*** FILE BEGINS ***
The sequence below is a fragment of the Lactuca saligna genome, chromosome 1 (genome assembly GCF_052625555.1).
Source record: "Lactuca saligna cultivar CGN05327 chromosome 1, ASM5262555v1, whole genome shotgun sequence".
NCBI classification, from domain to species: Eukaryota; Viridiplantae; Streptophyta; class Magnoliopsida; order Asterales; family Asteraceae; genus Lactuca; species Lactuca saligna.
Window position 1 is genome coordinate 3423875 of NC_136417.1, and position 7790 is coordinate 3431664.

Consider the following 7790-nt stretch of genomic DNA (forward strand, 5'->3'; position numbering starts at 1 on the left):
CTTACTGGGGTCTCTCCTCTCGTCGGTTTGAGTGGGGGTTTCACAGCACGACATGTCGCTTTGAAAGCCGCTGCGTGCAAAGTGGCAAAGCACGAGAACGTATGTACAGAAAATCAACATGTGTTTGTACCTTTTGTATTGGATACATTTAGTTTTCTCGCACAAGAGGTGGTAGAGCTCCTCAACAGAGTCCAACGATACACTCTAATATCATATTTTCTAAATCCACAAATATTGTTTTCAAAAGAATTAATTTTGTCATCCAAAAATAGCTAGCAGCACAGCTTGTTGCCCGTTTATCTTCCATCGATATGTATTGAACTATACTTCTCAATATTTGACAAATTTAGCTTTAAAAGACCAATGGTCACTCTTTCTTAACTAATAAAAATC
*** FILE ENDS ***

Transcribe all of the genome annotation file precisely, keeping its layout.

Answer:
The sequence below is a fragment of the Lactuca saligna genome, chromosome 1 (genome assembly GCF_052625555.1).
Source record: "Lactuca saligna cultivar CGN05327 chromosome 1, ASM5262555v1, whole genome shotgun sequence".
NCBI classification, from domain to species: Eukaryota; Viridiplantae; Streptophyta; class Magnoliopsida; order Asterales; family Asteraceae; genus Lactuca; species Lactuca saligna.
Window position 1 is genome coordinate 3423875 of NC_136417.1, and position 7790 is coordinate 3431664.

Consider the following 7790-nt stretch of genomic DNA (forward strand, 5'->3'; position numbering starts at 1 on the left):
CTTACTGGGGTCTCTCCTCTCGTCGGTTTGAGTGGGGGTTTCACAGCACGACATGTCGCTTTGAAAGCCGCTGCGTGCAAAGTGGCAAAGCACGAGAACGTATGTACAGAAAATCAACATGTGTTTGTACCTTTTGTATTGGATACATTTAGTTTTCTCGCACAAGAGGTGGTAGAGCTCCTCAACAGAGTCCAACGATACACTCTAATATCATATTTTCTAAATCCACAAATATTGTTTTCAAAAGAATTAATTTTGTCATCCAAAAATAGCTAGCAGCACAGCTTGTTGCCCGTTTATCTTCCATCGATATGTATTGAACTATACTTCTCAATATTTGACAAATTTAGCTTTAAAAGACCAATGGTCACTCTTTCTTAACTAATAAAAATC